Throughout the scriptures we see pictures of how the faithful few took God’s words seriously and lived accordingly. Those such as Abraham and Moses who took their revelation of their part in God’s plan and lived faithfully while expecting God to do great and impossible things. They lived out their beliefs and in turn god brought about the manifestation of the things which were promised to them.

Where we also see this truth play out is in the life of David who despite being the next anointed king of Israel still endured difficult times. He went through trials and encounters that many people would of either ran from or would of fallen of the rails and did things their own way. I spoke last week about how after David killed Goliath he didn’t rush over and deal with Saul at the same time. No David was faithful, and he recognized God’s plan amidst the chaos that the nation was in at that moment. A decision that many not just in the world but also in the church wouldn’t of made, because they serve the God’s of advancement and self more than their Creator.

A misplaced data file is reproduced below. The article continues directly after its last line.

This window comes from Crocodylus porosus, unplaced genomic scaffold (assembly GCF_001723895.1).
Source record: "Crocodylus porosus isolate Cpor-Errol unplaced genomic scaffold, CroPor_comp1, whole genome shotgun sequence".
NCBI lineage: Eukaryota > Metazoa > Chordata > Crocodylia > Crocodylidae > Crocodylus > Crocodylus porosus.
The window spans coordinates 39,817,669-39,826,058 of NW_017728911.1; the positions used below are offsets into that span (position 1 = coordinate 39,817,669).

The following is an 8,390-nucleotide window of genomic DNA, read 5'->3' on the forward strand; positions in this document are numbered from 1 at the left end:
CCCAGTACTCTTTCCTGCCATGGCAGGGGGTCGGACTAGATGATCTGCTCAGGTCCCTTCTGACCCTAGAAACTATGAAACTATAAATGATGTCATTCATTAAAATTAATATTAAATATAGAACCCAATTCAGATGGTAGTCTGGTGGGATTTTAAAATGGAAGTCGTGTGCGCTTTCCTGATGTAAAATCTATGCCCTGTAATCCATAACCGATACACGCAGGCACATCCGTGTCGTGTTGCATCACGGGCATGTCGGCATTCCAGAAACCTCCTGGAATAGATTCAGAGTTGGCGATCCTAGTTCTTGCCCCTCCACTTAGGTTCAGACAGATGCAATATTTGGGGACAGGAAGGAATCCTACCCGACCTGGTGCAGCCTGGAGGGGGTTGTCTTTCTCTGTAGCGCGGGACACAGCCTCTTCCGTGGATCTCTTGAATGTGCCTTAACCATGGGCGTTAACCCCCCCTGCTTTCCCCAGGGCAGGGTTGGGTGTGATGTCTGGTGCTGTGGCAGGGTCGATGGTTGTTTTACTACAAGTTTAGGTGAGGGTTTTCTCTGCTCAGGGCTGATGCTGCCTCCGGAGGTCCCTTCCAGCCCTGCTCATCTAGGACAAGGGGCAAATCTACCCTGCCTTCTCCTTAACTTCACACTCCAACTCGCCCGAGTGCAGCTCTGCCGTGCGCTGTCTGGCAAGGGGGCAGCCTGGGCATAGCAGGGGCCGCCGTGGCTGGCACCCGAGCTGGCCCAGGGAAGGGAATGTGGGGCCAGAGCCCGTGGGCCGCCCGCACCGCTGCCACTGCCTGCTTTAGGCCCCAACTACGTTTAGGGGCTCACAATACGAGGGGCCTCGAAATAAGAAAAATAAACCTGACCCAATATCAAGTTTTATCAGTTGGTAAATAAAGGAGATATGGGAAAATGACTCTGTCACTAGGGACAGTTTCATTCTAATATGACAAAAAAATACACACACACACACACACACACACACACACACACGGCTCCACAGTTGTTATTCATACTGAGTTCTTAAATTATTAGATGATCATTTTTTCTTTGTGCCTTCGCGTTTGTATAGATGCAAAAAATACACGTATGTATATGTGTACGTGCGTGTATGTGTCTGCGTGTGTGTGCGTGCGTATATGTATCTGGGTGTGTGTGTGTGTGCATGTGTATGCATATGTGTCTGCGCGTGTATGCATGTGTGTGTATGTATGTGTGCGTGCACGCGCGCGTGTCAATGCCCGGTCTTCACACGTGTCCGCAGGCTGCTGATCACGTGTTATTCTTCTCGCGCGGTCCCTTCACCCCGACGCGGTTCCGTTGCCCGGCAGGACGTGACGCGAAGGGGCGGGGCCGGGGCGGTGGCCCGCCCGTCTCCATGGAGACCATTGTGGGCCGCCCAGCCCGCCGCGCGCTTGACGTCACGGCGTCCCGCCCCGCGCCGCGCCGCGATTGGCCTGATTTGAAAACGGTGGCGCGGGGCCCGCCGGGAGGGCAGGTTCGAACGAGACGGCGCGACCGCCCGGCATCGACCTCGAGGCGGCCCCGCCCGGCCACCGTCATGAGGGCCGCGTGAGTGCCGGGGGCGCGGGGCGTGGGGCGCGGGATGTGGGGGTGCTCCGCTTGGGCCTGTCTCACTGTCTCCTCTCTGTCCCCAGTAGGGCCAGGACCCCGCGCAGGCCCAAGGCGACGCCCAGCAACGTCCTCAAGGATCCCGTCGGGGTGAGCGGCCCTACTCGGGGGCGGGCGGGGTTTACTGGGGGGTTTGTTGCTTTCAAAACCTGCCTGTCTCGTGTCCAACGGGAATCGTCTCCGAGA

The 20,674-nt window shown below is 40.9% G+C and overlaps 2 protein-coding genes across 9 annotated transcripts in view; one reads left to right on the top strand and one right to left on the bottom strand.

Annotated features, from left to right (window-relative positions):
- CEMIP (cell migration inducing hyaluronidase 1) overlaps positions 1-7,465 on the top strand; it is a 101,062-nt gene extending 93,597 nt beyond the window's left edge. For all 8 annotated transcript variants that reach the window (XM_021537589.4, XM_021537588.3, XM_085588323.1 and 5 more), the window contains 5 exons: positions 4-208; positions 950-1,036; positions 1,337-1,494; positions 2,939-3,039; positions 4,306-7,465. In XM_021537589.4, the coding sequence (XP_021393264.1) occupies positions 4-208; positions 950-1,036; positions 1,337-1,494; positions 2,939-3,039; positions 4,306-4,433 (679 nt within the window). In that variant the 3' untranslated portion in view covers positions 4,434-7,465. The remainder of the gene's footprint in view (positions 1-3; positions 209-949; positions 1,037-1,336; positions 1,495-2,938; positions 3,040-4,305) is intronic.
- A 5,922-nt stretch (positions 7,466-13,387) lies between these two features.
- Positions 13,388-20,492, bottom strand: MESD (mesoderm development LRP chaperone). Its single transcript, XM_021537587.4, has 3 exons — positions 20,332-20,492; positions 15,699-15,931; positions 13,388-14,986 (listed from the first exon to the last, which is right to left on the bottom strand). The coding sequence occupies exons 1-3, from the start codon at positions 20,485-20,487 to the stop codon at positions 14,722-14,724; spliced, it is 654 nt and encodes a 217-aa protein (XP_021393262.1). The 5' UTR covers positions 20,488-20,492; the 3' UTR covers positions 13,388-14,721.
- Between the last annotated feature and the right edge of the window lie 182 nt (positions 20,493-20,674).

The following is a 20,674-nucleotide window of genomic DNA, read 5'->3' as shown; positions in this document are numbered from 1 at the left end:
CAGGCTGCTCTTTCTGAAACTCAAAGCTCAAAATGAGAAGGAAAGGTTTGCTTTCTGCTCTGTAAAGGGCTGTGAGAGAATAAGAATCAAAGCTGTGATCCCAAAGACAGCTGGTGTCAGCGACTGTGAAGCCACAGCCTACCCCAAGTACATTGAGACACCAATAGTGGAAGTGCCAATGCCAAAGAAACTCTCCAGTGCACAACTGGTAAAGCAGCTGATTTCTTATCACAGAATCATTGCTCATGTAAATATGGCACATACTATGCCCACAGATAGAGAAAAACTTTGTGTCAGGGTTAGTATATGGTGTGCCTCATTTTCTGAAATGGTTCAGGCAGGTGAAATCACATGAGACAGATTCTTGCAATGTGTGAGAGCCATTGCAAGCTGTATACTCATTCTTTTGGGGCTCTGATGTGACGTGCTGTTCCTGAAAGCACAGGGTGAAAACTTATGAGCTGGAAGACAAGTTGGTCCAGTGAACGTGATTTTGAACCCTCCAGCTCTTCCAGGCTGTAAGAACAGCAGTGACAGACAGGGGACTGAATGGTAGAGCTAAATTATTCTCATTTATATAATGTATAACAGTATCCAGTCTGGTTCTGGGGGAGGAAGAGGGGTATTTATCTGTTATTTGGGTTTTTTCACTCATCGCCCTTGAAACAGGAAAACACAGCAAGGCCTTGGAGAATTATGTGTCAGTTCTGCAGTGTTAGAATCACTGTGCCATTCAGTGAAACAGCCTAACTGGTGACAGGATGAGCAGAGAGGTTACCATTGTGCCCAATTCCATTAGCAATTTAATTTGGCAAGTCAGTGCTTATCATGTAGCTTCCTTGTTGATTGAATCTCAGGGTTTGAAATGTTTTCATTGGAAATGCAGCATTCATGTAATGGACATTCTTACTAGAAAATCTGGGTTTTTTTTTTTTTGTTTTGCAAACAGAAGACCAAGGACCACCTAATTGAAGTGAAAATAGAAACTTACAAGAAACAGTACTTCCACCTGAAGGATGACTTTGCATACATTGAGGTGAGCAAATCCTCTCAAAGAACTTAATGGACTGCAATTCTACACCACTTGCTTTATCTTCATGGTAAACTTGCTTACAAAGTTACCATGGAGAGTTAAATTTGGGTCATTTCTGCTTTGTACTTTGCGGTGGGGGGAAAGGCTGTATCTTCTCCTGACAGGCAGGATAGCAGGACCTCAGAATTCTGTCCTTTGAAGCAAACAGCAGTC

David in the months after Goliath’s defeat demonstrated a lifestyle of faithfulness, a lifestyle directed towards, God, Saul, his friends and the people he would one day lead. But before David could lead the people he had to go through his own season of Apprenticeship. Which is the second step in the process of the 4 A’s which takes us from Anointing to Apprenticeship to Activation to Announcement which is our full entry into our callings and destiny.

Now begins David’s Season of Apprenticeship

Following the defeat of Goliath David was appointed as one of Saul’s military commanders and depending on the translation this either speaks of a battalion of 1,000 soldiers or he was the commander over all of the soldiers from a particular clan from one of the twelve tribes. Either way it was a significant promotion from royal minstrel and shepherd and it allowed David to become a recognizable face in the nation (or a the very least in the capital of Gibeah).

However this promotion alone isn’t enough, being promoted is only part of the process in order for favor and the next step in our lives to materialize we need to learn how to be faithful with the opportunities that are presented to us.